the continuity of the story. Ah well, I'm not an actor,
what do I know? :-)
goofs around with Supervising Producer and Production
Manager Sandy Watterson.
Jan Rhees also has a cameo as a nurse near the end
of the picture, which you can see on the right.
Rogers and Paul Sirmons laugh at Charles Nelson Reilly's
antics on the set.
Producer Reza Badiyi shares some time with Julie and
Dan at the "Kepperman House" set.
beautiful scene with Julie in the Orange Groves in
with Julie on the day we filmed Joe DiMaggio.
Years later, in 2000, Julie and I spoke at the Film
Fest New Haven festival where The First of May won
the Audience Choice Award, and she signed my rare
movie poster The Haunting (directed by Robert Wise,
shot in the early 60's) in which she carried the lead
role of Eleanor. Anyone who has seen the lousy remake
of The Haunting that came out in 1999 should make
an effort at seeing the original adaptation of Shirley
Jackson's novel with Julie Harris, it is one of the
most creepy films ever made.
Julie also starred in East of Eden with James Dean,
Gorillas in the Mist with Sigourney Weaver, and in
Stephen King's The Dark Half, but she is most well
known for her work in Broadway. Below are a couple
of her head shots, one from her Haunting days.
up at the baseball diamond for the Joe DiMaggio scene
with Dan. Dan and Robin wait at the Video Assist with
Jillian (in the middle) and Stephanie (on left).
It was pouring rain that day, unexpectedly, so we
just worked it into the mood of the scene.
with Paul and Gary going over the dialog to take place
between Dan and Joe DiMaggio. Since Joe doesn't have
any training as an actor, and since Dan is a young
actor himself, this scene took a lot of thought and
preparation. As it turned out, Joe can not only play
ball, he can act! He and Dan have an excellent scene
D. with Dan right after we wrapped Joe's last shot.
Crew wasn't allowed to take pictures of Joe until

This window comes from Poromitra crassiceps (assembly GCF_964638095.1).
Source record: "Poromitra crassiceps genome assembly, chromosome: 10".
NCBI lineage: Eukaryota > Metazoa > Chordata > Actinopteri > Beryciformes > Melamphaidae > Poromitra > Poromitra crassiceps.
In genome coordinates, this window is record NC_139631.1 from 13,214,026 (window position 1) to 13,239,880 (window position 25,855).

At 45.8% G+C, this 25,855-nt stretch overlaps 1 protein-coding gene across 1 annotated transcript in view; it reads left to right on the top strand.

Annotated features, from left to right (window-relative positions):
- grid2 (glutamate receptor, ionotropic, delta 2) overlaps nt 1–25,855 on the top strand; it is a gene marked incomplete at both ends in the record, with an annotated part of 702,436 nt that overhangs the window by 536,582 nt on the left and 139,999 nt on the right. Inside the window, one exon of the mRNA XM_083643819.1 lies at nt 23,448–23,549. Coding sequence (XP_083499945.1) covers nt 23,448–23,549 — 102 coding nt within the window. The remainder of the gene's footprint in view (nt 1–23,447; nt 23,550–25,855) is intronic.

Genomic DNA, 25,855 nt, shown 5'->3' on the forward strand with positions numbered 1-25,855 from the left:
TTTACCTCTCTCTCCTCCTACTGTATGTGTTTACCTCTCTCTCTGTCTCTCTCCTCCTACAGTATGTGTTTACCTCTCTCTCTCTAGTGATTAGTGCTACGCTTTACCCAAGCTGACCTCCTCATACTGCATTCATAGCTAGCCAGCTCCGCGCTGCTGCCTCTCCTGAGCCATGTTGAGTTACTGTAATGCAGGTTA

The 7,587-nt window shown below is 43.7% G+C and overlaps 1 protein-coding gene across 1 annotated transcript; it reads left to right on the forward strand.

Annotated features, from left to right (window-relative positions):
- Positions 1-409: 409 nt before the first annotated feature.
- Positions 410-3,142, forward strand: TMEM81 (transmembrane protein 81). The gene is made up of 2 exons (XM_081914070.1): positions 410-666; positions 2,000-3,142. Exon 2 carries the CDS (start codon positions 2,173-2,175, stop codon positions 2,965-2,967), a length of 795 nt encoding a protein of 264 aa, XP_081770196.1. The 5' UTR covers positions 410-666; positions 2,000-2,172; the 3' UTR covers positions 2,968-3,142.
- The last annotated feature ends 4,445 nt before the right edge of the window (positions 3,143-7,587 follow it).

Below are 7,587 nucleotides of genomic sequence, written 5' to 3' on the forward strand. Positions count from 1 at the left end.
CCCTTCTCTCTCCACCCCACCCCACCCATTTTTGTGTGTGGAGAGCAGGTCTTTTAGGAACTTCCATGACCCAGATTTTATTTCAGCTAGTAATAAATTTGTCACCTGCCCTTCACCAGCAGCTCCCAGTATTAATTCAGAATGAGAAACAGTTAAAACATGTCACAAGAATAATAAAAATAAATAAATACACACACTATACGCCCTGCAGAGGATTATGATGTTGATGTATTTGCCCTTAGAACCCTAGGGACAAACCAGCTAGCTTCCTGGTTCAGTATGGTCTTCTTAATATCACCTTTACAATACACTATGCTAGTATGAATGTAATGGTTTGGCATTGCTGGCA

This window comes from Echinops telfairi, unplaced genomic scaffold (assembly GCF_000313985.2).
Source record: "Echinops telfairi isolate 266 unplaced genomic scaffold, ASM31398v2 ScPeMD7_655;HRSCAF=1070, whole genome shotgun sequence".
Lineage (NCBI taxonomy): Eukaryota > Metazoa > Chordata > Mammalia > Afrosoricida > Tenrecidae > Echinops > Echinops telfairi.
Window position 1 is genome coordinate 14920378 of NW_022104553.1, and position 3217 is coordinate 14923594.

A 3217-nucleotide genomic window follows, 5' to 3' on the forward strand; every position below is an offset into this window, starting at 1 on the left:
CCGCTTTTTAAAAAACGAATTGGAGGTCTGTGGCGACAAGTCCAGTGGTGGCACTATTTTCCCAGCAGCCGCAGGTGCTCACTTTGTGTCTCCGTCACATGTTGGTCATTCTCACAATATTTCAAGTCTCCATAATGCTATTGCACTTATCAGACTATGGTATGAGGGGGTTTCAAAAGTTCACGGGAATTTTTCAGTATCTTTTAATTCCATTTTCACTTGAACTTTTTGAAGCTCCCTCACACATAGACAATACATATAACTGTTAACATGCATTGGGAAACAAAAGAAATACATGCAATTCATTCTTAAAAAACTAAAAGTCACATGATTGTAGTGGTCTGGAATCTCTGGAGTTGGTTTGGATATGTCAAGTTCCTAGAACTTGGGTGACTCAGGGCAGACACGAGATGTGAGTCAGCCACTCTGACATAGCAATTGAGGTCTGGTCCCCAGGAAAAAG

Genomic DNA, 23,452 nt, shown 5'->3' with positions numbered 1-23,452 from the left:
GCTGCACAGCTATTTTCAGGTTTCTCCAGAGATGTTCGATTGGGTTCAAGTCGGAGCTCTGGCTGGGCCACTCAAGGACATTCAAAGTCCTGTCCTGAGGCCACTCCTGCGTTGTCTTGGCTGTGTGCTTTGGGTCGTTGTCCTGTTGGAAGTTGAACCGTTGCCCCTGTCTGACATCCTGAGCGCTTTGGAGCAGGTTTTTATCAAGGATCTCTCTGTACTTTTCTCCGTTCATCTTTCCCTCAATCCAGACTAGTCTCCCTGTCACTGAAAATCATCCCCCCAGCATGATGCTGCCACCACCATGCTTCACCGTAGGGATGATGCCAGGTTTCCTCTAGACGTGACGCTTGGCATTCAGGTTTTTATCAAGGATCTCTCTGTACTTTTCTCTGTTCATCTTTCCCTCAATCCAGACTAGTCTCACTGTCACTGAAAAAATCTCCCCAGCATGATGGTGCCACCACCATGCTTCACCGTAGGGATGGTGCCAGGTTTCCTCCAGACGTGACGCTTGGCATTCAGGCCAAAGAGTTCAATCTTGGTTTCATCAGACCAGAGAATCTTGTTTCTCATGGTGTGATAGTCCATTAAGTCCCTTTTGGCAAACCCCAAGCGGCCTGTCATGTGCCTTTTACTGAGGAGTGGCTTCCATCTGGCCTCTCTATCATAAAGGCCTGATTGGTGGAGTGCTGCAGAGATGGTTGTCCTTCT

after wrap, so the second Paul yelled "cut" on our
last shot cameras appeared all over the place and
film started rolling.
Entertainment Tonight and other media were among the
his way back to the car after the last scene, Joe
D. says hello with some kids - some of whom were actual
foster kids we invited to the set.
shot of Joe. On the right is a clip from his scene
in the movie with Dan ("Cory").
on the set with his son.
we ever got along in the film business without Video
Assist I'll never know. This is the best way for essential
crew members (Director, Producers, Script Supervisor,
Director of Photography, etc.) to see how a shot is
framed up while filming.
the elephant arrives at the "Kepperman" house set
for the final scene of the film.
our Accountant, takes a ride on Hannah-Belle!
As of Jan. 1, 2001, she is Sheryl Sirmons, Paul's
(Not that this has anything to do with her ride on
course since Paul and I are "First Cousins Once Removed"
we had a lot of family in cameo shots in the movie.
My Mom (Paul's First Cousin) and my sister were in
the circus audience (seen below left) buying cotton
candy from Dan's character. Paul's parents and other
family also had shots in the audience, as did my friend
Don and his kids. Paul's brother (below middle) played
a hotdog vendor. Paul himself played "Peter John"
- Carlotta's long lost love, seen only in this "old"
black and white war photo (below right).
of the locations I prepared but was unable to participate
in was the Civil War scene, from Cory's daydream.
I had to fly back to New York on the day they shot
this scene. We used the same field used for the circus.
Our prop master and other enthusiastic crew members
wrangled together auhtentic Civil War guns, costumes,
and the like, and they assembled out in the pasture
and, well, went to war. The resulting footage looks
great, and I really wish I could have been there on
that shoot because I hear they all had great fun.
But alas, I had a "day job" to return to. Below are
some clips from the scene.